NEAR ROSLYN, Wash. -- Yakama tribal member Russell Jim pulled the ceremonial plug and in a matter of seconds, locally born sockeye salmon returned to Lake Cle Elum for the first time in a hundred years.
Something I never thought I would ever do, and yet here I am, said an emotional Jim.
The sockeye were the first of a generation planted in Lake Cle Elum and born in upstream tributaries to return. Their path is blocked by dams, so they were captured downstream and trucked past the barriers to the lake.
Hundreds of tribal members and guests were there to greet them Wednesday and celebrate the return of a valuable and cultural food source that was lost as pioneers paved the way for the western expansion.
Tribal members prayed and sang and feasted after hundreds of salmon were flushed from trucks into the cold lake. Speakers said historically 200,000 sockeye would migrate into the Yakima Basin each year. The fish provided nutrients for the native tribes, wildlife and plants.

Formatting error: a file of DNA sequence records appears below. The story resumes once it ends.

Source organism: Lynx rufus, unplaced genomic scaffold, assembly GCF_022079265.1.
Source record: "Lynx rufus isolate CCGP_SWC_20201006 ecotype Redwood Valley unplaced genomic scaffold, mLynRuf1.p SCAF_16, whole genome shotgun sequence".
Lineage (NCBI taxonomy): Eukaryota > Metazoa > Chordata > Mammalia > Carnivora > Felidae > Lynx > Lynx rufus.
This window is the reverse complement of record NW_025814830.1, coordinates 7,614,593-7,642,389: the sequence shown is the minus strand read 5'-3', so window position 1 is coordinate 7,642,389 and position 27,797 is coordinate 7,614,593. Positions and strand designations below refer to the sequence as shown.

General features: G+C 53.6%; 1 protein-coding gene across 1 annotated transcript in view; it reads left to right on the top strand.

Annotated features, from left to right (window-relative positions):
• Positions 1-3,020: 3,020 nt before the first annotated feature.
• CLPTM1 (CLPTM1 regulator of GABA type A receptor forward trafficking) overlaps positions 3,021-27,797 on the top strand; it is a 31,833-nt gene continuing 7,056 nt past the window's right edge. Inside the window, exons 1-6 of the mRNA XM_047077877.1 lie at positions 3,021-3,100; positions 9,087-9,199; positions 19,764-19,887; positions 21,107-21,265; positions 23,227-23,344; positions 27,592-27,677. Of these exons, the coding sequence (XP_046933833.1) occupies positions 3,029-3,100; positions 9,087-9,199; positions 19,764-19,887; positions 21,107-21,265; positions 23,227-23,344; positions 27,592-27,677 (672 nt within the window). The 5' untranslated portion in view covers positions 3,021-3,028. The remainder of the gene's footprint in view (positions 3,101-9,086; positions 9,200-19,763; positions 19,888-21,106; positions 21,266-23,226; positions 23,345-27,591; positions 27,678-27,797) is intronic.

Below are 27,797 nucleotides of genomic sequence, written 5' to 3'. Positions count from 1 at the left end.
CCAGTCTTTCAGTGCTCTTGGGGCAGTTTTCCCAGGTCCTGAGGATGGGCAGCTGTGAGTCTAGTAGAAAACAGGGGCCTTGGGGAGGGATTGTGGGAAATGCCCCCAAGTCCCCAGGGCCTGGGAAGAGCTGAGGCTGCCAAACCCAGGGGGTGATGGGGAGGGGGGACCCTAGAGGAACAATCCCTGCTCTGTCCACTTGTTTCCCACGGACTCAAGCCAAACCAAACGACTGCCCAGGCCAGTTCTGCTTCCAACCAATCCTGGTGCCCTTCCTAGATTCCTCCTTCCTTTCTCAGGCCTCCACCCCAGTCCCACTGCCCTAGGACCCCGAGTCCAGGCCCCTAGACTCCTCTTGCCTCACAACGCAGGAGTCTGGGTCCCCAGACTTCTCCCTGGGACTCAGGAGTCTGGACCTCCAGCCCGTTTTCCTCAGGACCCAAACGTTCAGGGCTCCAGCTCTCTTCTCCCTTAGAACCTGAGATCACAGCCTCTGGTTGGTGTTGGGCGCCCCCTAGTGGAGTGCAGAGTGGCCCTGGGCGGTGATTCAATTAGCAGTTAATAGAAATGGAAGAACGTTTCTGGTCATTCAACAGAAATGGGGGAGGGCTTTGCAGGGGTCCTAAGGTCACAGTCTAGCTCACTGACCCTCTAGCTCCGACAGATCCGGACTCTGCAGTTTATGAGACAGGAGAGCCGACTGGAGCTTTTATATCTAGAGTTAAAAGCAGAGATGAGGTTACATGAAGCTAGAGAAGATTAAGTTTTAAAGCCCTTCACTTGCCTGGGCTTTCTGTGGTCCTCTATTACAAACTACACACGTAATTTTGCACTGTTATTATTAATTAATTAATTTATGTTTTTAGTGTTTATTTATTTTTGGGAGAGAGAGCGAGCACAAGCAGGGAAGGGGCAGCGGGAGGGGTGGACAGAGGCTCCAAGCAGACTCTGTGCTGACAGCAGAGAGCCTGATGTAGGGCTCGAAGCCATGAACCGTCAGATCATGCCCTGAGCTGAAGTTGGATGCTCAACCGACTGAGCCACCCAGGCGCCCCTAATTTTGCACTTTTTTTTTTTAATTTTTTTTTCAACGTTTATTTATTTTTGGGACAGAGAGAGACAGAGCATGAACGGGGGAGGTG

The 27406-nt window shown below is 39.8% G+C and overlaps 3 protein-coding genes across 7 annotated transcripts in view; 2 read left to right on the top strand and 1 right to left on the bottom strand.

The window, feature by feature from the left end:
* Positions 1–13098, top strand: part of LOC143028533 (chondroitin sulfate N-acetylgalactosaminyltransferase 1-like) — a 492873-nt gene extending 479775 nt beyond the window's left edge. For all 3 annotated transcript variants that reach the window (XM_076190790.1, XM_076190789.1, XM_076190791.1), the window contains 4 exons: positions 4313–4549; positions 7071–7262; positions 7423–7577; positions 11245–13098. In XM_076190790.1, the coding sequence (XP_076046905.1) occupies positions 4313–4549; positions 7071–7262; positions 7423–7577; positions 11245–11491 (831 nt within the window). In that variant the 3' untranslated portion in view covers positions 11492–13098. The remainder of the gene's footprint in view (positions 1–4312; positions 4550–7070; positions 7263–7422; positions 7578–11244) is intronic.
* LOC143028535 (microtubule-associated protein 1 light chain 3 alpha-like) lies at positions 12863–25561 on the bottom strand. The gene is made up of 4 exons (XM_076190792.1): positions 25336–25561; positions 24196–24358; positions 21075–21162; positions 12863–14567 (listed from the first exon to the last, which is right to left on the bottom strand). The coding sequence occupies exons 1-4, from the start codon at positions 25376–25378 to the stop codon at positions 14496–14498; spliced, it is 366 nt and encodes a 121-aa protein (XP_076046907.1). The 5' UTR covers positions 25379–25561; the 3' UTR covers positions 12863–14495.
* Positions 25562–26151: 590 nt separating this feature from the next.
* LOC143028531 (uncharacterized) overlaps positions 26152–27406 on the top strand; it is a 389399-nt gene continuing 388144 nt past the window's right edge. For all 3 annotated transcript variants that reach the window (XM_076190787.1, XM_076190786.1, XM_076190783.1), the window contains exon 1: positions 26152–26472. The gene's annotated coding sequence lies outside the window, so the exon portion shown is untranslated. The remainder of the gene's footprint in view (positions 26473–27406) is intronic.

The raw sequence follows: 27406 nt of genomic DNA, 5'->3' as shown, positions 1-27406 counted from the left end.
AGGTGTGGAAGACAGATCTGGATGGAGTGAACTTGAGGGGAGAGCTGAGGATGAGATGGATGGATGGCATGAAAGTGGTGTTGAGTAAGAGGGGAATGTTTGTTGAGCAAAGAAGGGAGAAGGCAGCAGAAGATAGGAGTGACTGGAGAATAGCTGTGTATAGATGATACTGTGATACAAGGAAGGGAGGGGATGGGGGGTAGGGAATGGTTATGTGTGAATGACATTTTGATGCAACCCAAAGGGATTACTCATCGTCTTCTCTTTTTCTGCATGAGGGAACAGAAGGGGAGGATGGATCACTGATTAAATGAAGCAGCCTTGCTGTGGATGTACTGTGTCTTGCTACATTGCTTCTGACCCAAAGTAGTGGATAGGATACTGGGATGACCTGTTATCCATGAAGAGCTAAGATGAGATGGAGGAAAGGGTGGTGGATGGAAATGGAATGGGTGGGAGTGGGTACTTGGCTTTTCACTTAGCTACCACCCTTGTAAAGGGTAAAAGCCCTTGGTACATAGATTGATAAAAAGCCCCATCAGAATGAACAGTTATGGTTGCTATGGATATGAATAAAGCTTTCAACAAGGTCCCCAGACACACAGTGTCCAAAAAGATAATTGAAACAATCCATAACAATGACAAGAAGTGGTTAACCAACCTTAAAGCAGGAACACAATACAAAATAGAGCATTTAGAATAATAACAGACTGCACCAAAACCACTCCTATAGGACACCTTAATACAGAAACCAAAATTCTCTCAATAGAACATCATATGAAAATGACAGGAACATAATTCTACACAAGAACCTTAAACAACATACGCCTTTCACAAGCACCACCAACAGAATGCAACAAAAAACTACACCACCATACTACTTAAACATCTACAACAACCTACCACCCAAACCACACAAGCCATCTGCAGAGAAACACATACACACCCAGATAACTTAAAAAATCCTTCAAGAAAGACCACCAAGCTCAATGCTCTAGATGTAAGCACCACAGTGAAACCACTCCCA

There were reflections and yearnings for how it was then, but the focus was on the future.
What has taken place today is for our future, our children and our grandchildren, said Tribal Council Member Gerald Lewis.
Biologists said plans are in the works to establish fish ladders and other structures to help the adult salmon to one day make the return trip on their own.